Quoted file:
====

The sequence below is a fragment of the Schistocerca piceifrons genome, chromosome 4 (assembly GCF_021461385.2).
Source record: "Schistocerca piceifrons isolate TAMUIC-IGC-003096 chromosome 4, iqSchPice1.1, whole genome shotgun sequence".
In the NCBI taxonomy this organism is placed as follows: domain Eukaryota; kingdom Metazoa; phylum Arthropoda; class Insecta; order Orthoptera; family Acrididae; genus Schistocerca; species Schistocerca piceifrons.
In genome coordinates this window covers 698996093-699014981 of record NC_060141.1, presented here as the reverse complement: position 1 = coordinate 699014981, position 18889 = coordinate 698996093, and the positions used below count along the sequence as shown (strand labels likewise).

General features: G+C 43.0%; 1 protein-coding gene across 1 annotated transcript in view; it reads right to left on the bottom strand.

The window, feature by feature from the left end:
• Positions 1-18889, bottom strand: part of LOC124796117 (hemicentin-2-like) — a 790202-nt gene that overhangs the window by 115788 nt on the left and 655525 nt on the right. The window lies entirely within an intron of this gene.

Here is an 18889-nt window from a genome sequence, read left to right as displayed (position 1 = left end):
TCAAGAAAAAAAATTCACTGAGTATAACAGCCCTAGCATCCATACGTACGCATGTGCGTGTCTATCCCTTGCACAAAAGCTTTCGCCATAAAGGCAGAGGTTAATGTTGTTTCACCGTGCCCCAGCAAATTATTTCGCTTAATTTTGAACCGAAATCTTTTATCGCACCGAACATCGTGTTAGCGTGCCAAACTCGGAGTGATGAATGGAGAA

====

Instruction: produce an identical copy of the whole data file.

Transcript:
The sequence below is a fragment of the Schistocerca piceifrons genome, chromosome 4 (assembly GCF_021461385.2).
Source record: "Schistocerca piceifrons isolate TAMUIC-IGC-003096 chromosome 4, iqSchPice1.1, whole genome shotgun sequence".
In the NCBI taxonomy this organism is placed as follows: domain Eukaryota; kingdom Metazoa; phylum Arthropoda; class Insecta; order Orthoptera; family Acrididae; genus Schistocerca; species Schistocerca piceifrons.
In genome coordinates this window covers 698996093-699014981 of record NC_060141.1, presented here as the reverse complement: position 1 = coordinate 699014981, position 18889 = coordinate 698996093, and the positions used below count along the sequence as shown (strand labels likewise).

General features: G+C 43.0%; 1 protein-coding gene across 1 annotated transcript in view; it reads right to left on the bottom strand.

The window, feature by feature from the left end:
• Positions 1-18889, bottom strand: part of LOC124796117 (hemicentin-2-like) — a 790202-nt gene that overhangs the window by 115788 nt on the left and 655525 nt on the right. The window lies entirely within an intron of this gene.

Here is an 18889-nt window from a genome sequence, read left to right as displayed (position 1 = left end):
TCAAGAAAAAAAATTCACTGAGTATAACAGCCCTAGCATCCATACGTACGCATGTGCGTGTCTATCCCTTGCACAAAAGCTTTCGCCATAAAGGCAGAGGTTAATGTTGTTTCACCGTGCCCCAGCAAATTATTTCGCTTAATTTTGAACCGAAATCTTTTATCGCACCGAACATCGTGTTAGCGTGCCAAACTCGGAGTGATGAATGGAGAA